Living (With) Wage(s)

A key gauge of compensation watched closely by Jerome Powell and the Fed rose less than expected in the fourth quarter, according to crucial data released on the eve of the FOMC's February policy decision. The Employment Cost Index increased 1% in Q4, near the low-end of the range. Guesses from more than 50 economists were as low as 0.9% and as high as 1.5%. Had the print met the highest estimate, stocks would've surely plunged. The cooler-than-anticipated reading still counted as elevated in

Get the best daily market and macroeconomic commentary anywhere for less than $7 per month.

Subscribe today

Already have an account? log in

Speak your mind

This site uses Akismet to reduce spam. Learn how your comment data is processed.

2 thoughts on “Living (With) Wage(s)

  1. “These prints must cool down to make the Fed feel more comfortable about inflation.”

    The thing about the market for anything is that all transactions have two sides. One of them is generally a loser and one is a winner. If grain prices rise, farmers are happy but General Mills, consumers of products containing grains, etc., not so much. When wages don’t rise, those with labor inputs are happy, workers are not. Moreover, if worker pay stagnates or falls in real terms, the ability to consume is reduced and economic growth can slow. We can’t/don’t all win here. One of the first things I was taught in Econ 101 was that there are two versions of GDP (GNP back then), the income flows and the value of final goods and services. The two sides have to balance. (Economists, for some reason, don’t seem to care so much about profits, you know making money and all that.) Anyway, when one keeps wage rates down and pushes productivity up (more output, same workers) it causes harm to the consumption side because consumer incomes aren’t rising. Companies like this situation because costs stay steady or fall. To my knowledge, there are only few markets where both sides can benefit in a transaction, the markets for some financial assets. Commodity and futures markets are mostly a zero-sum game so there is always a loser. So the Fed wants to screw us by pushing most on those who can least absorb the pain. What they are doing right now is generally making me more money. But for folks in the services sector, the average annual pay in 2020 was $27,800. Take out the takeaways and that’s about $2k a month. Put together a budget for that (not $15 an hour, btw). Bank tellers, basic caregivers in nursing homes, house keepers in hotels and hospitals, wait staff, clerks … That’s who we screw over to keep costs down. The lowest paid group in our society are hospitality workers. The people who provided the basic care for my wife in her last five years started at $10/hr and most weren’t around for as long as six months because they weren’t getting a living wage. To say the Fed’s job is tricky is and understatement but there will be losers and they won’t be people who can afford it.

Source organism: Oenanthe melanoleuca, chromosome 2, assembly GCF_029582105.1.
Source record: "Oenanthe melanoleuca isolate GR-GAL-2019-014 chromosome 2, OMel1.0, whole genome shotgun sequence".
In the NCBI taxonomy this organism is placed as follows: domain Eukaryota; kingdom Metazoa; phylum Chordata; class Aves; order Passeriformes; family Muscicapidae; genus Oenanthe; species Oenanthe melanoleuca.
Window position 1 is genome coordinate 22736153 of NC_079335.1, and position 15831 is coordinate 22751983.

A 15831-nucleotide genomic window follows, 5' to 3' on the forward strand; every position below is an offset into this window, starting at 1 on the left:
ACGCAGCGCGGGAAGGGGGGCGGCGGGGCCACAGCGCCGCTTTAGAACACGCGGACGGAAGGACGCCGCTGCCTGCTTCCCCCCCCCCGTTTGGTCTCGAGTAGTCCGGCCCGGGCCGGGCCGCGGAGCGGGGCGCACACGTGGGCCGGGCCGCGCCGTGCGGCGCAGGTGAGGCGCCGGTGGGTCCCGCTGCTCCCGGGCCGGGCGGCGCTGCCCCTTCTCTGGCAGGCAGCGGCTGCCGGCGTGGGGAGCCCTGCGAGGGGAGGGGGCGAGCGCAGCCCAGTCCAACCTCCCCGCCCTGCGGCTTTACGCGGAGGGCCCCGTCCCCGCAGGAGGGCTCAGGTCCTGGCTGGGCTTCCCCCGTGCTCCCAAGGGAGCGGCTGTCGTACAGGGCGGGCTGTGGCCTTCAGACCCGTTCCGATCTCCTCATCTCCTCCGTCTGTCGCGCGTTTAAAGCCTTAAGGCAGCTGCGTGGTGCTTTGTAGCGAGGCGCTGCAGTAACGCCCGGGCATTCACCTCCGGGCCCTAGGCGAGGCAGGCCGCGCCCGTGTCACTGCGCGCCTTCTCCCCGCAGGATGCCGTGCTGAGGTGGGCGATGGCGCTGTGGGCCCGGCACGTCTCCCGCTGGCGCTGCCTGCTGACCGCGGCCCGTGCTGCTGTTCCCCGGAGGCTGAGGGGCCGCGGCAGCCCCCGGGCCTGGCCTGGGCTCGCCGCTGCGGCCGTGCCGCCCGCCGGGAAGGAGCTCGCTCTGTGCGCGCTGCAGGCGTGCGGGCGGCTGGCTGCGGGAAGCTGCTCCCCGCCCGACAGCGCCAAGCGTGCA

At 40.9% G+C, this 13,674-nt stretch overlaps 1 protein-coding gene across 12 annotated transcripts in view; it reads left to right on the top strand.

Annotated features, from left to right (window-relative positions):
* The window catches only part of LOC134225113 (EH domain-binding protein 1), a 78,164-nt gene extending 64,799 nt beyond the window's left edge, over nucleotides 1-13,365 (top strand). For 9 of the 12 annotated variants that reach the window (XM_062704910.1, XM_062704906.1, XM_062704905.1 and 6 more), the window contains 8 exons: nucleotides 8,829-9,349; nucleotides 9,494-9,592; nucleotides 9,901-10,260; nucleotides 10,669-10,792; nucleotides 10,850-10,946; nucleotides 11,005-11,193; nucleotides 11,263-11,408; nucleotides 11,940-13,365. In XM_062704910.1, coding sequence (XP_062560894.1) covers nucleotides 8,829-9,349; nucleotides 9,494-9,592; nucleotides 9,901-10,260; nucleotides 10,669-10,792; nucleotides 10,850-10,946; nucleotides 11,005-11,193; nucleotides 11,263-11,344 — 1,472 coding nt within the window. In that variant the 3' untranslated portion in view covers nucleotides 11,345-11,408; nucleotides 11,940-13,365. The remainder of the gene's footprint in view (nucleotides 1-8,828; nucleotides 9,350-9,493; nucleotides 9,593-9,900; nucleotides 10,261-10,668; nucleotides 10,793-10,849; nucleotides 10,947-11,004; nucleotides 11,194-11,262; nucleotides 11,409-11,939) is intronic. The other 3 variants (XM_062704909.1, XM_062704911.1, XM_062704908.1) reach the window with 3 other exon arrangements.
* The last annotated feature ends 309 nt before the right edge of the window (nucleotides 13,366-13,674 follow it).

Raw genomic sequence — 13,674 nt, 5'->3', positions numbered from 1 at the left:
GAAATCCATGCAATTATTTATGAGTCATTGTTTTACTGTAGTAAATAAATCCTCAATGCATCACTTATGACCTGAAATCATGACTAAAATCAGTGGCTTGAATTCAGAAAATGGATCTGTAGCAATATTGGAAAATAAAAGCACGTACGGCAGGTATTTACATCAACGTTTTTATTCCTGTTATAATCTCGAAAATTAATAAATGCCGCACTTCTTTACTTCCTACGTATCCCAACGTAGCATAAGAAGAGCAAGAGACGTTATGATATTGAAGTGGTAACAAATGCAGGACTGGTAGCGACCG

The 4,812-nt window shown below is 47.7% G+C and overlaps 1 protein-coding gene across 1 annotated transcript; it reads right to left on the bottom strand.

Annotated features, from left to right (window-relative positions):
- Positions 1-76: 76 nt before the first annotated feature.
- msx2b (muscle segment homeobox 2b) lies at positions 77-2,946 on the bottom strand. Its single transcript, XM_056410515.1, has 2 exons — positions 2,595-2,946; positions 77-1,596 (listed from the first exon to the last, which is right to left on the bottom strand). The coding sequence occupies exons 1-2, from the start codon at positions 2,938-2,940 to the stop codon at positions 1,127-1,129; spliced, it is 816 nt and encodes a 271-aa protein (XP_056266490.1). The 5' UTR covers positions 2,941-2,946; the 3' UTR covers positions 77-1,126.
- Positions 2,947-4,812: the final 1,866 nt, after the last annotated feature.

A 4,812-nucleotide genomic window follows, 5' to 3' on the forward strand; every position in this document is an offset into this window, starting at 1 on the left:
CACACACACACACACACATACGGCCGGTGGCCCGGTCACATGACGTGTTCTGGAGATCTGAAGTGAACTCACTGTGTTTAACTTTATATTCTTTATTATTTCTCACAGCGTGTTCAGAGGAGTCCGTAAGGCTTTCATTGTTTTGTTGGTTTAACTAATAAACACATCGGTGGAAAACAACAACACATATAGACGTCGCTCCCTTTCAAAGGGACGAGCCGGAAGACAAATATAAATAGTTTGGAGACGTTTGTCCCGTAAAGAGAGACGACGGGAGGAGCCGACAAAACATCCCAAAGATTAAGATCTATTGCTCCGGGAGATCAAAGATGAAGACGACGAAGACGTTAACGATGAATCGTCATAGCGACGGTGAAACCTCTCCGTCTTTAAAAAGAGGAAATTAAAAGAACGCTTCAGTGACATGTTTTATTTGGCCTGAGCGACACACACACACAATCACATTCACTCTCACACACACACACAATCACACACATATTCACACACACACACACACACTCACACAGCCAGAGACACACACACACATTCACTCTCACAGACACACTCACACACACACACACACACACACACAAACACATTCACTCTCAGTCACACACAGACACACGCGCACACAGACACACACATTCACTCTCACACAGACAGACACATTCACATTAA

2. The continued theme seems to be the Fed can’t manage everything but they are the only ones trying to manage anything.

    Congress has become performative politics “for the gram”, there is little appetite to do anything of value from enough people there to matter.

    The Judiciary is hell bent on living out its Handmade’s Tale fever dream and cares very little about what the law actually says or has been interpreted to say over the past 200 years.

    The White House is hamstrung by the other two branches of government when it isn’t busy focusing on isolationist policies and pushing us closer to Nazism.

    There is lonely Jerome Powell trying to figure out how to manage the entire economy, which somehow falls squarely in his lap, even though he only has the power to control monetary policy.

    Imagine how bad things would be if Powell simply threw up his hands and said it’s not his problem to solve?

NEWSROOM crewneck & prints